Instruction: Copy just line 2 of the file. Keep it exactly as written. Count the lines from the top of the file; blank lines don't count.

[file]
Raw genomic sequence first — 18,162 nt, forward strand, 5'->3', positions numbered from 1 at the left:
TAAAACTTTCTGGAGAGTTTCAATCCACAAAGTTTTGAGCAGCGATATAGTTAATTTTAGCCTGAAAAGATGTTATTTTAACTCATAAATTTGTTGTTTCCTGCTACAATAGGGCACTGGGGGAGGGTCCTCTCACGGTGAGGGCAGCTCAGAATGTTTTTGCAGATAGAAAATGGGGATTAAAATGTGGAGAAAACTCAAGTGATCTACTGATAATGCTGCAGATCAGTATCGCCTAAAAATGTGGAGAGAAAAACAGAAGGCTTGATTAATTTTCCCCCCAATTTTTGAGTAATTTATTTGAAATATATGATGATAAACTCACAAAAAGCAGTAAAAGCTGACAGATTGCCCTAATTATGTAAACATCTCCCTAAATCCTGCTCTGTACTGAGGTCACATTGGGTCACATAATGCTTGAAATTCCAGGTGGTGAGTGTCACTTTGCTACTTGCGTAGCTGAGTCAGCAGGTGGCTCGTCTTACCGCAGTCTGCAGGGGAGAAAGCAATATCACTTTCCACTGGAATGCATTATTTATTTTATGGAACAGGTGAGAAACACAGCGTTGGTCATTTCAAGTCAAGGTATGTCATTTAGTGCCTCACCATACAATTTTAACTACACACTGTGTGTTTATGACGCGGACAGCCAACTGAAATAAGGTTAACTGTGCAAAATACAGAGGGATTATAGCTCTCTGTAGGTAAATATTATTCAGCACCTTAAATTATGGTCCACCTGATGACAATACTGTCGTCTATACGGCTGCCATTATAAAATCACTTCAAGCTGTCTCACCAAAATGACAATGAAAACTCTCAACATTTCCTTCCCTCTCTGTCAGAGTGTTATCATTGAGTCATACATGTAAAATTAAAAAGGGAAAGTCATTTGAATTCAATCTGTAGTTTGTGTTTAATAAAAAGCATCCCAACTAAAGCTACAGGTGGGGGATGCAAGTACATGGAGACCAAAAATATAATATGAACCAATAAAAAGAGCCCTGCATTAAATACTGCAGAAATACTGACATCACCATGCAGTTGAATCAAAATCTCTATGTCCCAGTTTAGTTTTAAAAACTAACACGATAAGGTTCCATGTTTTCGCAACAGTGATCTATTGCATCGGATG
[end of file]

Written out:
TAAAACTTTCTGGAGAGTTTCAATCCACAAAGTTTTGAGCAGCGATATAGTTAATTTTAGCCTGAAAAGATGTTATTTTAACTCATAAATTTGTTGTTTCCTGCTACAATAGGGCACTGGGGGAGGGTCCTCTCACGGTGAGGGCAGCTCAGAATGTTTTTGCAGATAGAAAATGGGGATTAAAATGTGGAGAAAACTCAAGTGATCTACTGATAATGCTGCAGATCAGTATCGCCTAAAAATGTGGAGAGAAAAACAGAAGGCTTGATTAATTTTCCCCCCAATTTTTGAGTAATTTATTTGAAATATATGATGATAAACTCACAAAAAGCAGTAAAAGCTGACAGATTGCCCTAATTATGTAAACATCTCCCTAAATCCTGCTCTGTACTGAGGTCACATTGGGTCACATAATGCTTGAAATTCCAGGTGGTGAGTGTCACTTTGCTACTTGCGTAGCTGAGTCAGCAGGTGGCTCGTCTTACCGCAGTCTGCAGGGGAGAAAGCAATATCACTTTCCACTGGAATGCATTATTTATTTTATGGAACAGGTGAGAAACACAGCGTTGGTCATTTCAAGTCAAGGTATGTCATTTAGTGCCTCACCATACAATTTTAACTACACACTGTGTGTTTATGACGCGGACAGCCAACTGAAATAAGGTTAACTGTGCAAAATACAGAGGGATTATAGCTCTCTGTAGGTAAATATTATTCAGCACCTTAAATTATGGTCCACCTGATGACAATACTGTCGTCTATACGGCTGCCATTATAAAATCACTTCAAGCTGTCTCACCAAAATGACAATGAAAACTCTCAACATTTCCTTCCCTCTCTGTCAGAGTGTTATCATTGAGTCATACATGTAAAATTAAAAAGGGAAAGTCATTTGAATTCAATCTGTAGTTTGTGTTTAATAAAAAGCATCCCAACTAAAGCTACAGGTGGGGGATGCAAGTACATGGAGACCAAAAATATAATATGAACCAATAAAAAGAGCCCTGCATTAAATACTGCAGAAATACTGACATCACCATGCAGTTGAATCAAAATCTCTATGTCCCAGTTTAGTTTTAAAAACTAACACGATAAGGTTCCATGTTTTCGCAACAGTGATCTATTGCATCGGATG